Analysis |

Hosni Mubarak, the President Who Founded the Republican Monarchy

Hosni Mubarak is often described as a dictator, but his legacy is complicated. While ruling Egypt with an iron fist, he was a stable leader on economic and diplomatic fronts

A photo of Dr. Zvi Bar'el.
Zvi Bar'el
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Former Egyptian President Hosni Mubarak in Cairo on November 24, 1982.
Former Egyptian President Hosni Mubarak in Cairo on November 24, 1982.Credit: AFP
A photo of Dr. Zvi Bar'el.
Zvi Bar'el

Nine years ago this month Egyptian President Hosni Mubarak was forced out of office after 30 years in power. His remaining years were spent under arrest, in prison and in court, before he was acquitted of the charges against him in 2017.

Israeli intelligence had predicted his demise years ago when it discovered that he had cancer of the pancreas. Mubarak may have been the longest-lived “pancreatic cancer patient” in history.

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Rumors of his impending death surfaced from time to time, until the Egyptian government prohibited media outlets from publishing his daily medical bulletin. The decision came after an opposition journalist reported that Mubarak suffered from an irregular heartbeat that caused him to faint and lose consciousness. The journalist, Ibrahim Issa, was prosecuted for spreading false information that undermined the national economy because the day he published his report, the Egyptian stock exchange plunged.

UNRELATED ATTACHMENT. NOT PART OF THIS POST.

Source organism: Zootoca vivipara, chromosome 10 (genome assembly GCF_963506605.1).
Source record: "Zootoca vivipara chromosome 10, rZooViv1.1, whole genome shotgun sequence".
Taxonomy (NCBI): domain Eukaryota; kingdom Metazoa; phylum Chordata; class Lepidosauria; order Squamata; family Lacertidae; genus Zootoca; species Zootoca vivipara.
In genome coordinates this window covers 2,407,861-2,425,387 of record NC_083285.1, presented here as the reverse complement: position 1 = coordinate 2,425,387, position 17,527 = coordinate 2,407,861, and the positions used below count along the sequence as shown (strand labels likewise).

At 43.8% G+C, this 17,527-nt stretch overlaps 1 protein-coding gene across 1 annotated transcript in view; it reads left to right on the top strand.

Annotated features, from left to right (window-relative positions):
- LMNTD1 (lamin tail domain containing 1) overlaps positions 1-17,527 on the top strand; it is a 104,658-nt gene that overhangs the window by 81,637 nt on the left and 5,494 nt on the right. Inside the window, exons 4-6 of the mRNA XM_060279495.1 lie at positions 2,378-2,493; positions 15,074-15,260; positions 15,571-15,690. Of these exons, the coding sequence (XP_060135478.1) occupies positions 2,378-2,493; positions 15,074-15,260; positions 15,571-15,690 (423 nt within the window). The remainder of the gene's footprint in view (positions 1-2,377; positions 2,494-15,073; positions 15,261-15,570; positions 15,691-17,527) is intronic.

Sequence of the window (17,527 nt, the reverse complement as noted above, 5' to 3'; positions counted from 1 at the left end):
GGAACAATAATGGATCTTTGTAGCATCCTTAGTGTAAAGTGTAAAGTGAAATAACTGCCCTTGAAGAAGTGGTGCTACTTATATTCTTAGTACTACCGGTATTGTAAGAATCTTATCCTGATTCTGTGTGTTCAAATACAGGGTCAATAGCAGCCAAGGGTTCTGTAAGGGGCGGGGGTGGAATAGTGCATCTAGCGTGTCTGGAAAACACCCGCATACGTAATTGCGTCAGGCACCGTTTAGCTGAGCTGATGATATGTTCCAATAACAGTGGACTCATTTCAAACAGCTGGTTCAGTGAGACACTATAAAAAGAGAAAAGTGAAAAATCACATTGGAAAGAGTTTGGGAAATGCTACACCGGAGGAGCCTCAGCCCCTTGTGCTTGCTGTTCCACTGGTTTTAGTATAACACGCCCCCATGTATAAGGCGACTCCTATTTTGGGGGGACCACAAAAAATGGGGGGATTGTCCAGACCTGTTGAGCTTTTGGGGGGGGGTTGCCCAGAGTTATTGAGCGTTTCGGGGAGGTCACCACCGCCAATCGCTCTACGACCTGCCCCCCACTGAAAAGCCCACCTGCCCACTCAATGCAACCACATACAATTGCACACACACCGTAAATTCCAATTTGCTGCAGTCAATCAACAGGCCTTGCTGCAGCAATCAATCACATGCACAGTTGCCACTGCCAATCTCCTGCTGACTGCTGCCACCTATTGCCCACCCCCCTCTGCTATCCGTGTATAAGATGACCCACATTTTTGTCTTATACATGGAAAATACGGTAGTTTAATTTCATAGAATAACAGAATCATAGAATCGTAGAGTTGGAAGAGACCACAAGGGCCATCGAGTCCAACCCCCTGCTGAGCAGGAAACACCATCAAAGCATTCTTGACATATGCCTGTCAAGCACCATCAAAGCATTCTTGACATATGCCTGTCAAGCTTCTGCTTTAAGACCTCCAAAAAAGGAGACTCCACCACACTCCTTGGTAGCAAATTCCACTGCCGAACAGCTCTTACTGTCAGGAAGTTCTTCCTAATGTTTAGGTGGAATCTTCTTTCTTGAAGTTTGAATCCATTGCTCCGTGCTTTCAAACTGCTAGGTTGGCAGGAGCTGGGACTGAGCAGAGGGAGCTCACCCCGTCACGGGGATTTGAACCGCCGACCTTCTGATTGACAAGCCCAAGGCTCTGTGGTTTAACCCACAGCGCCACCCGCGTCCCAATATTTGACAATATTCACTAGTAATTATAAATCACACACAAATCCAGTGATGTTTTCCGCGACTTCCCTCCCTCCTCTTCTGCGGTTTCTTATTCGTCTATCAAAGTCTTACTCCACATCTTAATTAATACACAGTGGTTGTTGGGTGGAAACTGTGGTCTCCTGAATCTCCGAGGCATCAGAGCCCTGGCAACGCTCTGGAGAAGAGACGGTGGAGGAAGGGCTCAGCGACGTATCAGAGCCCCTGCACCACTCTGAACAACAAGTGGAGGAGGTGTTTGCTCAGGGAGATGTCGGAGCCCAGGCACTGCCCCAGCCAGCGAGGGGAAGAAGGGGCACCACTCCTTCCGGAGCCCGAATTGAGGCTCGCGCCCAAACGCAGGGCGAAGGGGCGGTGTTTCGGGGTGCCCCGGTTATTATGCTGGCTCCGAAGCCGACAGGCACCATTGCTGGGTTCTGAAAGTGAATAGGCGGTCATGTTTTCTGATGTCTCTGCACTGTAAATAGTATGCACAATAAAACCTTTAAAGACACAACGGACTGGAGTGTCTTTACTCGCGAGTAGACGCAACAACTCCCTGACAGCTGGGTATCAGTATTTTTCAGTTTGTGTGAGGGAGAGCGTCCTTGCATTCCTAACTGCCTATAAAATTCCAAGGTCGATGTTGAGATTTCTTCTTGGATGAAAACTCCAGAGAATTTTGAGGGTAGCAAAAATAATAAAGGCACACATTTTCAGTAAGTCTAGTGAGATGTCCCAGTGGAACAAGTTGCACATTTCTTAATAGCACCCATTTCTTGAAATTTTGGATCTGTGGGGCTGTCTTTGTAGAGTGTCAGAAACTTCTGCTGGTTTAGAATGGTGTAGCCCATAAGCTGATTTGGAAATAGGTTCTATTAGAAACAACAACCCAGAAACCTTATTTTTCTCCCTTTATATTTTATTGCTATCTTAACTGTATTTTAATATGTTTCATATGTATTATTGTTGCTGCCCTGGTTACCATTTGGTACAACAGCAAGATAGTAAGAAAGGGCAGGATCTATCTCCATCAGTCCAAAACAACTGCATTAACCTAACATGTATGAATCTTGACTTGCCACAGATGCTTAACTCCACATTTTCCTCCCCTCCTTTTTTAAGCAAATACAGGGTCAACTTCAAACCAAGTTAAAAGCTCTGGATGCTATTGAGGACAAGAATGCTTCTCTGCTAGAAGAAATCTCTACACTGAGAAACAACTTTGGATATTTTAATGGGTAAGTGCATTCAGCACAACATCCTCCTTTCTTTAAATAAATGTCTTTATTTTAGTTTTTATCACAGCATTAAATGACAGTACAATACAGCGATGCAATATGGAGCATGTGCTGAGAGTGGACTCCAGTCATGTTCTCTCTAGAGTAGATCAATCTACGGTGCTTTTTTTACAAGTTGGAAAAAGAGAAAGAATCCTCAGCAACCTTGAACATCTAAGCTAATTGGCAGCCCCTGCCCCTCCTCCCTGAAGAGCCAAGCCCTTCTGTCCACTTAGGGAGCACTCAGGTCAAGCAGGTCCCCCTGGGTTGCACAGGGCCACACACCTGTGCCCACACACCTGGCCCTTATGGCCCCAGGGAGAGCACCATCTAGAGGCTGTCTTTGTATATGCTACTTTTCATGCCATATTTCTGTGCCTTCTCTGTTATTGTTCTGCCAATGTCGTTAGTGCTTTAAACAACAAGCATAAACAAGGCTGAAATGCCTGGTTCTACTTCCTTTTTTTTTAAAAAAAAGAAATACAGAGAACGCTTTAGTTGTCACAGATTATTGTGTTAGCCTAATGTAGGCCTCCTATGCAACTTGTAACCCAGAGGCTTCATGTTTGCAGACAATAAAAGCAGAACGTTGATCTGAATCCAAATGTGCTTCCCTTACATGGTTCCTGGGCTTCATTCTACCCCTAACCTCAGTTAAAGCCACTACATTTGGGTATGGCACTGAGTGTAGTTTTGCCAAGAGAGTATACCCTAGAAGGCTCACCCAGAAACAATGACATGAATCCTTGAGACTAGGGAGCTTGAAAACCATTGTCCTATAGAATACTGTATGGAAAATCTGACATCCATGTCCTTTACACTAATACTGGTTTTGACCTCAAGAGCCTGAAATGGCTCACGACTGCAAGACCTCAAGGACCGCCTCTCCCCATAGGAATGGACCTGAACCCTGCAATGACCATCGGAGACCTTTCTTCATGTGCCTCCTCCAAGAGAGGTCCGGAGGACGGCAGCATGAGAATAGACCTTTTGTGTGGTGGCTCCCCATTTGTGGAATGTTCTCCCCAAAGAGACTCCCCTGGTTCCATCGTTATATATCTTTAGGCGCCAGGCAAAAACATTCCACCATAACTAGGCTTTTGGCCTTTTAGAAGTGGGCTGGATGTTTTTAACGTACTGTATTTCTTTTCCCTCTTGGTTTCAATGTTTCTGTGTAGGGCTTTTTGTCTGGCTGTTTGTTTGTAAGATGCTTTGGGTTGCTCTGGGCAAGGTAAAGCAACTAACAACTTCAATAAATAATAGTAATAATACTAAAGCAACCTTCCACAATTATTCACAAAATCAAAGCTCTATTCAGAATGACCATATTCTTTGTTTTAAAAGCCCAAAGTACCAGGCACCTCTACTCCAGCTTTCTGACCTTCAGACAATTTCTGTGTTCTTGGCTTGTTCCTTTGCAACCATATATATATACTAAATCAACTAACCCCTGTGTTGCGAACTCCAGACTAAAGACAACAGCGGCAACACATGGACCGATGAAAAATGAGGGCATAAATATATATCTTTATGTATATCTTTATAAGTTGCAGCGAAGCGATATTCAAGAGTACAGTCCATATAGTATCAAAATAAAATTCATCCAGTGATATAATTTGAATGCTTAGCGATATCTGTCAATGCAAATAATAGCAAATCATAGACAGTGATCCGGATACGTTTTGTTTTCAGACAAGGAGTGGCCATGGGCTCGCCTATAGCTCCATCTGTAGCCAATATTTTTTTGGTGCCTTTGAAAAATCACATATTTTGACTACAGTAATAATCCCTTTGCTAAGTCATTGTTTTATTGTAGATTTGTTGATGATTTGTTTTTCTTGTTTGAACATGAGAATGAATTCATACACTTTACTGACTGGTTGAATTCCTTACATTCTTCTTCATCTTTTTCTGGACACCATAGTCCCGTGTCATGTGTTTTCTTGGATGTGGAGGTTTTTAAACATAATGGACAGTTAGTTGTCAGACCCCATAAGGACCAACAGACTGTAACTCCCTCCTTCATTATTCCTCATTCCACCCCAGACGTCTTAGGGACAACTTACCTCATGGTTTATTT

The report of Mubarak’s death on Tuesday was issued with the approval of his family. On Sunday and Monday his son Alaa Mubarak tweeted that his father was in intensive care and that the public should pray for him.

The period of Mubarak’s regime was accurately described by sociologist Saad Eddin Ibrahim, who called it a “jumlikiya,” a hybrid word he made up that combines the Arabic words for republic and monarchy.

Hosni Mubarak meets with Israeli Prime Minister Benjamin Netanyahu at the Red Sea resort of Sharm el-Sheikh, Egypt, September 14, 2010.Credit: AP

The republic side was represented by the parliament, which acted as a rubber stamp for each of Mubarak’s decisions or caprices; the elections, which were an ongoing joke, in which Mubarak would win between 95 percent and 99 percent of the vote; and the constitution, which on the face of it protected human rights but in actuality subordinated them to the diktats of the president and his bureaucracies.

The “monarchical” side referred to how Mubarak and his sons, Alaa and Gamal, treated the country as if it were their personal fiefdom. Together they accumulated property and enormous wealth, the extent of which is not fully known.

They established a thick layer of cronies, businessmen and political activists around them who created corrupt bureaucratic mechanisms. These drowned Egypt in a sea of debt that left no money for development or economic recovery and created enormous strata of poverty in which one in every five Egyptians lived below the poverty line and the gross domestic product was a mere $6,500 per capita.

But Mubarak was also the president who stabilized the state’s economy, enlarged its foreign currency reserves and implemented a privatization plan that toward the end of his time in office saw annual economic growth that exceeded 6 percent. But these achievements, which were praised by international financial institutions, didn’t trickle down to the middle or lower classes. This contributed to a deepening of the gap between the thin upper crust and the rest of the population and nurtured the Arab Spring that removed Mubarak from office.